Minister Qualtrough welcomes report by Future Skills Council that will help Canadians prepare for a changing and modern labour market

New Delhi: Whether Canadians are looking for a job, working from home or changing how they work in order to respect public health guidelines, many are facing new challenges as a result of the global COVID-19 pandemic. In order to tackle these challenges, we need to ensure Canadians have access to the tools they need to learn new skills in growing sectors, help them receive education and accreditation, and connect them to employers and good jobs. That’s why the Government has committed to making the largest investment in training for workers in Canadian history.

In keeping with these priorities, the Minister of Employment, Workforce Development and Disability Inclusion, Carla Qualtrough, today announced the release of the Future Skills Council’s report, Canada – A Learning Nation: A Skilled, Agile Workforce Ready to Shape the Future.

The report underlines the importance the Government places on growing a thriving and dynamic workforce where everyone has a chance to succeed. It frames lifelong skills development as key to building a skilled, agile workforce that will fuel Canada’s long-term economic competitiveness and prosperity. These principles align directly with the Speech from the Throne, which aims to:

create a stronger, more resilient Canada;
strengthen the middle class; and
continue creating jobs and building long-term competitiveness with clean growth.

The report identifies five priority areas for building a country that supports ongoing learning, and proposes concrete actions that require participation from all levels of government, private sector, labour, non-profit and Indigenous partners, and educational/training institutions. The five priorities are:

Helping Canadians make informed choices
Equality of opportunity for lifelong learning
Skills development to support Indigenous self-determination
New and innovative approaches to skills development and validation
Skills development for sustainable futures

The recommendations in the report identify common ground among a diversity of perspectives heard by Council members during engagement activities across many sectors. Together, the recommendations are a clear call to action for all sectors to do their part toward ensuring that Canadian jobseekers, workers, and employers are able to seize emerging opportunities in a rapidly evolving world of work.

Quotes
“The Future Skills Council’s report highlights the importance of collaboration and innovation across all sectors to build a skilled, agile workforce that is ready and able to shape the future. It is a call to action for all Canadians to continue learning, acquire new skills and create opportunities for all across the country. Together, we can and will pave a way forward to ensure that our workforce is at the forefront of innovative thinking and action, now and for years to come.”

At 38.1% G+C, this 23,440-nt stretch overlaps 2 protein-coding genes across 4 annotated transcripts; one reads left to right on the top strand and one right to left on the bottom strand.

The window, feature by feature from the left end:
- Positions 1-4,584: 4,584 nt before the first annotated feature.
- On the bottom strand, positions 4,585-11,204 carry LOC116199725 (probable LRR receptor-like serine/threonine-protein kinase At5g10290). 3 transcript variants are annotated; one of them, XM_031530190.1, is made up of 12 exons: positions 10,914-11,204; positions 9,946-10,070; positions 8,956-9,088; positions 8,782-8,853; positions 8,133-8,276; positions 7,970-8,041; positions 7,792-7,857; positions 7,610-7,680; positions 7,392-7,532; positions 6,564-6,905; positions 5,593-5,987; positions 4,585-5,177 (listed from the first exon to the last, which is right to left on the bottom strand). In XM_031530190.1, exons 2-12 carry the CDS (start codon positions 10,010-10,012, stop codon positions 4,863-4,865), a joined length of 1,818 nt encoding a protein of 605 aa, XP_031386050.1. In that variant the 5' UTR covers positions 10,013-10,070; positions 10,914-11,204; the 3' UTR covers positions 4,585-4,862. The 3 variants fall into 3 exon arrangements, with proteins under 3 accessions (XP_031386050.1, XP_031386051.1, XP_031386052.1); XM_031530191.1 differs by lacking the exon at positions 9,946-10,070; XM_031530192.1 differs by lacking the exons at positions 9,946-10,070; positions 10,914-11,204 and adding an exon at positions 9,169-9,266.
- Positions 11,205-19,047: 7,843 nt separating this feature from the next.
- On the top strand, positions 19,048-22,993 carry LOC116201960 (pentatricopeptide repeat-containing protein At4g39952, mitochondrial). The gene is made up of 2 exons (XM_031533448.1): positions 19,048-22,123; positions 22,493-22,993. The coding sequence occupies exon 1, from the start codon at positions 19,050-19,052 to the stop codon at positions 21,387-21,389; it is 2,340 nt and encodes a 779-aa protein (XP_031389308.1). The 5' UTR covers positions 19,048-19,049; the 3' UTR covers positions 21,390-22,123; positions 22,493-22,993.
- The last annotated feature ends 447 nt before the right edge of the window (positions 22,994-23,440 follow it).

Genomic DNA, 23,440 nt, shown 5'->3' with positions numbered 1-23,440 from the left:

– Minister of Employment, Workforce Development and Disability Inclusion, Carla Qualtrough
“The Council recognizes that creating a world-class workforce—one that is skilled, agile and ready for an inclusive future—means we must have an open mind and willingness to do things differently, to take risks, to embrace technology and to demand better results for Canadians. The path to get there involves collaboration, innovation and transformation. We look forward to championing this report across Canada and seeing the results.”
– Thierry Karsenti and Valerie Walker, Co-Chairs, Future Skills Council
Quick facts
The Future Skills Council includes a diverse group of representatives from business, labour, education and training, public, Indigenous and non-profit organizations. They were tasked with making recommendations to the Minister of Employment, Workforce Development and Disability Inclusion on national and regional priorities related to skills development and training for Canadians. This report is the result of broad engagement activities across Canada and with international and domestic subject matter experts.

The Government of Canada invests close to $7.5 billion annually, across more than 100 distinct programs, to support skills development. The Government is investing $225 million in Future Skills over four years, and $75 million per year thereafter, to help ensure that Government programs are future-fit.

The 2020 Survey on Employment and Skills, released on May 20, 2020, indicates that close to half of Canadian workers expressed worry about themselves or a member of their immediate family finding or keeping a stable, full-time job after the COVID-19 pandemic set in. In the same report, workers said that skills training contributes to their ability to succeed. However, 50% of the Canadian labour force say that they have had no employer-delivered skills training in the last five years.

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